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Adam Richman’s Malbec Burger

Adam Richman’s Malbec Burger

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This recipe is a twist on the traditional burger

Adam Richman's travel memoir/cookbook, Straight Up Tasty: Meals Memories & Mouthfuls from My Travels, is a collection of recipes based on the ingredients, techniques, and flavors he encountered through his travels. Here’s the recipe for his twist on the traditional burger, Malbec Burger with Creole Mustard Tomato Jam, courtesy of Alamos Wines.



  • 1/2 Pound ground lamb
  • 1/2 Pound ground pork
  • 1/2 Pound ground beef (85% lean)
  • 1/2 Cup panko breadcrumbs
  • 1/2 Cup roasted tomatoes, finely chopped (approximately 3 to 4 plum tomatoes roasted with a drizzle of olive oil until soft)
  • 1/3 Cup flat leaf parsley, finely chopped
  • 1/4 Cup roasted garlic, finely chopped (approximately a head of garlic roasted with a drizzle of olive oil until soft, then squeezed out of skin)
  • 3 Tablespoons sun-dried tomatoes, finely chopped
  • 3 Tablespoons roasted red peppers, finely chopped
  • 2 Tablespoons fire-roasted poblano chilies (packed in olive oil), finely chopped
  • 1 egg
  • 1/2 Cup Alamos Malbec
  • 2 Teaspoons brown sugar
  • 1 1/2 Teaspoon paprika
  • 1 1/4 Teaspoon red pepper flakes
  • 1/2 Teaspoon sea salt
  • 5 Kaiser rolls for entree size burgers or 10 small potato rolls for sliders, split, toasted and lightly buttered
  • Olive oil
  • Creole Mustard Tomato Jam (see recipe below)
  • sliced plum tomatoes
  • Watercress leaves

Creole Mustard Tomato Jam

  • 1/3 Cup Alamos Red Blend
  • 1/3 Cup crushed grape tomatoes
  • 2 1/2 Tablespoons blackberry or raspberry jam (with seeds)
  • 1 Teaspoon fresh cracked black pepper
  • 1 Cup sea salt
  • 1 Teaspoon garlic powder
  • 1/2 Teaspoon onion powder
  • 1/3 Cup stone ground or Creole mustard

Smash away! How to make a better hamburger on a grill or in a pan

Every good burger has a healthy amount of fat, a hint of sweet and something surprising hidden between those buns.

That might be a windshield wiper&rsquos worth of mustard or a crunchy raw onion. Maybe it&rsquos an extra-thick slice of tomato or crumble of blue cheese. The "good-old-fashioned hamburger" craving is something that hits just about everyone who eats meat, including my grandmother, for whom hamburgers in summer are merely a means of transport for her friend&rsquos homegrown tomatoes.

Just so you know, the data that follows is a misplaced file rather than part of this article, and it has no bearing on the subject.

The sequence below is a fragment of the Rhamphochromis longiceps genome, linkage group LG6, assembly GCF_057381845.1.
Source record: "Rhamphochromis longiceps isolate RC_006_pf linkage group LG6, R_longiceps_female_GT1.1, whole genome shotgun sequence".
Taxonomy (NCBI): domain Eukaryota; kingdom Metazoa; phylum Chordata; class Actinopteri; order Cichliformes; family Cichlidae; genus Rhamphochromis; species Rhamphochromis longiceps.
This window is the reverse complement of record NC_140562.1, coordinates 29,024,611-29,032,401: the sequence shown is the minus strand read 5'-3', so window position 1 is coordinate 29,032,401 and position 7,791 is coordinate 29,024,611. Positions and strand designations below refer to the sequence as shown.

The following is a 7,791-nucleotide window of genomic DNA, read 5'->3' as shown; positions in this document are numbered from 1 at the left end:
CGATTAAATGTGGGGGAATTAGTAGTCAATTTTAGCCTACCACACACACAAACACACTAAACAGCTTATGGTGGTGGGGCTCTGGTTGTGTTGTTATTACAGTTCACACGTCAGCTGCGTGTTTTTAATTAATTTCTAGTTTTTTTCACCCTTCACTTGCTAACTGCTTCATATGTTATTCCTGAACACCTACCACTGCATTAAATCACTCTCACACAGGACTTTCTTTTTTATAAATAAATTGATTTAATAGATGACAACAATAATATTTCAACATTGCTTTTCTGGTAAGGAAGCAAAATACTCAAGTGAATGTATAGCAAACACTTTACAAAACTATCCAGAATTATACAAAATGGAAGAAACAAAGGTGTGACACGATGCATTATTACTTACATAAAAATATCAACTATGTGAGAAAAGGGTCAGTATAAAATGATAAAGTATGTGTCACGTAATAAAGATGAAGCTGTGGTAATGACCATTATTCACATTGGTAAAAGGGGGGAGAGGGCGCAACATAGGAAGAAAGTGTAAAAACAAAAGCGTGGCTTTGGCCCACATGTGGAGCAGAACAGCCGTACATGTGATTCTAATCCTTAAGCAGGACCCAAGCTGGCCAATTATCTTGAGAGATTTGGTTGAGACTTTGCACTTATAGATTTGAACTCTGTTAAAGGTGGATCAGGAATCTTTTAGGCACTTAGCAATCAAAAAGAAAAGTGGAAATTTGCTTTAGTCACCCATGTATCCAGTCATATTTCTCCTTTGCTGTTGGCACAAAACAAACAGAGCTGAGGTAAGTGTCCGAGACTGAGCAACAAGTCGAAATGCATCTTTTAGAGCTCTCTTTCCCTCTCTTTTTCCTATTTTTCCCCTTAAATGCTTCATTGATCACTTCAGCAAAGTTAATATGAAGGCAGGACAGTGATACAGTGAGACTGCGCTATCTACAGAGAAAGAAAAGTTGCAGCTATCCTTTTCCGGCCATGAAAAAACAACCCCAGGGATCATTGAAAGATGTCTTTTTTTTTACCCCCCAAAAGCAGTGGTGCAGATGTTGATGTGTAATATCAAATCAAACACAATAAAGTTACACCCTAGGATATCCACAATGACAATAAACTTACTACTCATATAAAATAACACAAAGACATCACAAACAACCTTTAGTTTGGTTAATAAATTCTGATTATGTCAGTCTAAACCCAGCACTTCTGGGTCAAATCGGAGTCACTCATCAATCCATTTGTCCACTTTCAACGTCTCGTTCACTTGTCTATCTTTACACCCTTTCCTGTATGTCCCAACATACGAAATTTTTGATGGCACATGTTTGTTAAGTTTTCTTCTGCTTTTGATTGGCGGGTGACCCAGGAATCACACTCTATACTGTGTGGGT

In Austin, if you want a good-old-fashioned hamburger, you head to Nau&rsquos &mdash and if you want something fancy, head across the street to Jeffrey&rsquos. (You can read more about Austin&rsquos best restaurant burgers in Friday&rsquos Austin360.)

But at home, hamburgers are just as likely to wow if you follow some tricks of the trade and improvements we&rsquove learned since the days when a bag of store-bought seasoning mix was about as fancy as we got.

Just to check, I had a hamburger made with one of those mixes last week. Sure enough, with sugar, molasses and copious amounts of onion salt, the mix made for too sweet and salty of a burger.

In general, however, underseasoning and overmixing meat are two of the biggest mistakes we make when cooking burgers at home. Ground beef &mdash or, if you&rsquore really upping your burger game, a mix of ground meats &mdash needs spices, including some salt, distributed throughout. But if you mix too much, you end up with pate.

To avoid this, combine your seasonings together in a small bowl first, sprinkle some in a larger bowl, add the meat to the bowl, sprinkle the rest of the spice mixture on top and then mush together five or six times with your hands. Then, you&rsquoll be ready to start forming patties.

Although many of us use onion or garlic salt as part of our burger seasoning, finely chopped onions and garlic can add a pleasant texture and freshness of flavor to the meat. Try one or both of these aromatics if you haven&rsquot. If you don&rsquot like the crunch of onions in your burger, consider sauteing them first, which will mellow their flavor and reduce the bite.

Meat quality matters if you&rsquore trying to make a better burger. Chefs have become obsessive over what cuts of beef they grind for hamburger, throwing in a combination of brisket, short rib and sirloin &mdash nice cuts of meat that butchers at the grocery store might actually dissuade you from using in a hamburger you&rsquore making at home.

Sirloin is a leaner meat than chuck, round, brisket and short rib, which is what led cooks in Wisconsin to develop the state&rsquos signature butter burger. Butter, like an egg, adds the imperative element of fat to what otherwise might be too lean &mdash and dry &mdash of a burger.

But fat isn&rsquot the only way to keep a burger moist. Fine Cooking magazine recommends adding two or three tablespoons of cold water to your ground beef mixture to compensate for some of the water inherent to meat protein that seeps out once the meat has been ground.

Use gloves if you don&rsquot want to make contact with the meat with your bare hands &mdash but don&rsquot try to stir the mixture with a utensil. As you form the patties, press them thinner than you think you need to. Don&rsquot worry too much about making them perfectly round. A $10 burger press can come in handy if you are keen on making a bunch of uniform medium-rare burgers for a party, but if you&rsquore only making one or two, you might as well use your hands.